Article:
November 11, 2012

Combat engineer's records yield posthumous Bronze Star

Combat engineer's records yield posthumous Bronze Star


---- — CHAMPLAIN — A picture may be worth a thousand words, but in the case of one World War II veteran, many photographs helped to bring him a posthumous Bronze Star.

Paul G. Rivet died of lung cancer in 1965; he had never pursued receipt of the promised recognition of his bravery.

But while he never talked much about his war service, said his son Leo, he left behind candidly captioned pictures, now yellowed with time, depicting wartime life as a first sergeant in the United States Army Corps of Engineers, Company “A,” 405th Engineer Water Supply Battalion.

Rivet further detailed his five years as a combat engineer with daily journal entries.

Also tucked away among his collection is a copy of a three-page letter dated “6 April 1944,” written by Capt. John I. Anderson and recommending Rivet for a Bronze Star medal.

But Anderson later died in combat, Leo said, and nothing ever came of the commendation.


Leo said his decision to pursue the honor for his father is simple.

“He never got the medal he was supposed to get. He was sick, and he never really pursued it,” he said, on the table before him a large stack of detailed writings and photos his father left behind. 

“I just wanted to straighten the record.”

When Leo first looked into obtaining the medal in 1996, he learned his father’s records were among 80 percent of documents destroyed by fire at the National Personnel Records Center in St. Louis on July 12, 1973.

“After hearing that, I really wasn’t sure what to do,” he said.

But thanks to Paul’s personal archival efforts coupled with a keen sense of journalism, Leo was able to gather enough information to make an attempt to get the medal.

“We were really lucky he kept a good track of everything,” said Leo, who was 10 when his father died.

Paul made pages and pages of entries, beginning May 23, 1943, in his journal. He detailed everything from his company’s arrival in Morocco to the landing in Italy, where the men were given the considerable task of purifying and supplying water for members of the entire Army there.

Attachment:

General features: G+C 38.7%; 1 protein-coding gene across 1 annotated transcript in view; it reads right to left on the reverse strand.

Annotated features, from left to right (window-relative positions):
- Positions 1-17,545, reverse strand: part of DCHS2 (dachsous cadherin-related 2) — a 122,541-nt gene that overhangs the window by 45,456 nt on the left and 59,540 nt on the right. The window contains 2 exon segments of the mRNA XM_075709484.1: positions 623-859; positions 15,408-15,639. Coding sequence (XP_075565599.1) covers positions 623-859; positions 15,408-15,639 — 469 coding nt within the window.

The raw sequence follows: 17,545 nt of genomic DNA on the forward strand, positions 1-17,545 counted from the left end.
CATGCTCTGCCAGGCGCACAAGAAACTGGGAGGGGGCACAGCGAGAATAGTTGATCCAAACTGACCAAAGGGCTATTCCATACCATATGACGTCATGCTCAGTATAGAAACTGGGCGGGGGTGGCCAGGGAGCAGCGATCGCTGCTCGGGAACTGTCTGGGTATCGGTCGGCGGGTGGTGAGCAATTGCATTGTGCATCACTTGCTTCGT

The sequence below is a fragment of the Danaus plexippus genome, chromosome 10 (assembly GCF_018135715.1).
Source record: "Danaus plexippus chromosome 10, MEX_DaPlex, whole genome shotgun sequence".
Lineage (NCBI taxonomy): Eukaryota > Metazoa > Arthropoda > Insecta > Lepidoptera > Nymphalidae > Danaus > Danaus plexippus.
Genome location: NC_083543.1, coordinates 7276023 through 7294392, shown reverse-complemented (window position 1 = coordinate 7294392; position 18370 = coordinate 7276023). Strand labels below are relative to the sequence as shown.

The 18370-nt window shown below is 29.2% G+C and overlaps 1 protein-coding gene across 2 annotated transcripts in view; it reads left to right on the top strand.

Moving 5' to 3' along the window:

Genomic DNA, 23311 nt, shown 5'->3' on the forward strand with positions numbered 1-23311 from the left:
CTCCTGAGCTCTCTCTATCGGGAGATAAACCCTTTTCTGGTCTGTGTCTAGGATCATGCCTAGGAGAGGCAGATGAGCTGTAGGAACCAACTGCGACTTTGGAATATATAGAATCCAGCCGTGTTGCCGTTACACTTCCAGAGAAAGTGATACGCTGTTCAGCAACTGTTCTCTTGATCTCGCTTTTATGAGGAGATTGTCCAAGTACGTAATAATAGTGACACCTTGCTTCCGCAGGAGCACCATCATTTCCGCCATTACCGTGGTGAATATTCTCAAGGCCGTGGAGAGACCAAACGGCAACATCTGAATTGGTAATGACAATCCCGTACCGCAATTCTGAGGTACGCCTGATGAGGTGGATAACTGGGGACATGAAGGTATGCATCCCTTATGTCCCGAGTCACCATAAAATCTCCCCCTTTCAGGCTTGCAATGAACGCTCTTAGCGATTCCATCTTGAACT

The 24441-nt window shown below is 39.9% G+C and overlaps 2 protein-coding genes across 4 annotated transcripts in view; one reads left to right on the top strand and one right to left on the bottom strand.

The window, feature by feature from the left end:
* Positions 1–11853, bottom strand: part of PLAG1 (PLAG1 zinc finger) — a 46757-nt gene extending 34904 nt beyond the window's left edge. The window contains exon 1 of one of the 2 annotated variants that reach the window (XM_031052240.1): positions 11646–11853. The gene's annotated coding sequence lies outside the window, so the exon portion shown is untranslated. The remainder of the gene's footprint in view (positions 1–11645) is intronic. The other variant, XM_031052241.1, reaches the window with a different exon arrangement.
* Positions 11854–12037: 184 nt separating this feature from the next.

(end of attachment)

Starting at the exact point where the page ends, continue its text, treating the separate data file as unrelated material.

“They did a lot,” Leo said. “They were mainly in charge of drilling water wells, building bridges and tending to airfields.” 

One his favorite journal entries describes an extremely close call with live artillery.

“Basically, a bomb landed on a mattress in a tent and because of that it just didn’t go off,” Leo recalled. “They had to get the bomb squad at the time to get in there and get rid of it.”


Another entry, dated May 30, reveals a pensive Paul wondering what might be in store for his company.

“Rumors are still flying around,” he wrote. “They are saying (we are) destined to become a combat outfit and headed by George Patton. Why not?”

In his letter, Anderson praised Paul for his actions when landing on the beaches of Salerno. The men in Paul’s company were transferred from boats to landing craft, and he was in charge of taking the first wave to shore safely.

“Sgt. Rivet was placed in charge of the first group to land and was given the only information available, to take the group to a personnel assembly area, location unknown, and connect with further detachments as they landed and direct them to the assembly area,” he wrote. 

“Under nearly constant air raids and considerable confusion, Sgt. Rivet displayed outstanding judgment and ambition on this task, and by late afternoon of the same day, all personnel had been assembled and accounted for without a single casualty.”


A photo Paul had taken the day before the landing shows the men kneeling in prayer during a church service at camp.

“Just before sailing for D-Day at Salerno. Big turnout considering the fact that only four of us ever went to church before,” Paul joked in the caption.

Another shot shows the entire company, mostly smiling for the camera, with an ominous caption: “Our Company. 27 men will not return.”


Like his father, Leo kept moving forward, tracking down assistance in getting the medal.

With the help of Clinton County Veteran’s Service Agency Director Steven Bowman, and former director Warren Manor, he gathered the historical information he needed.

“I just want to give credit to Mr. Manor and Mr. Bowman; they really helped me a lot with getting this done,” Leo said. “I also need to give credit to U.S. Secretary of the Army John McHugh for taking the time to sign the proclamation.”

Now, to Paul’s personal archives of war and peace, Leo has added the Bronze Star his father earned.

A collection, Leo said, that is worth more than words and tells a story of honor.

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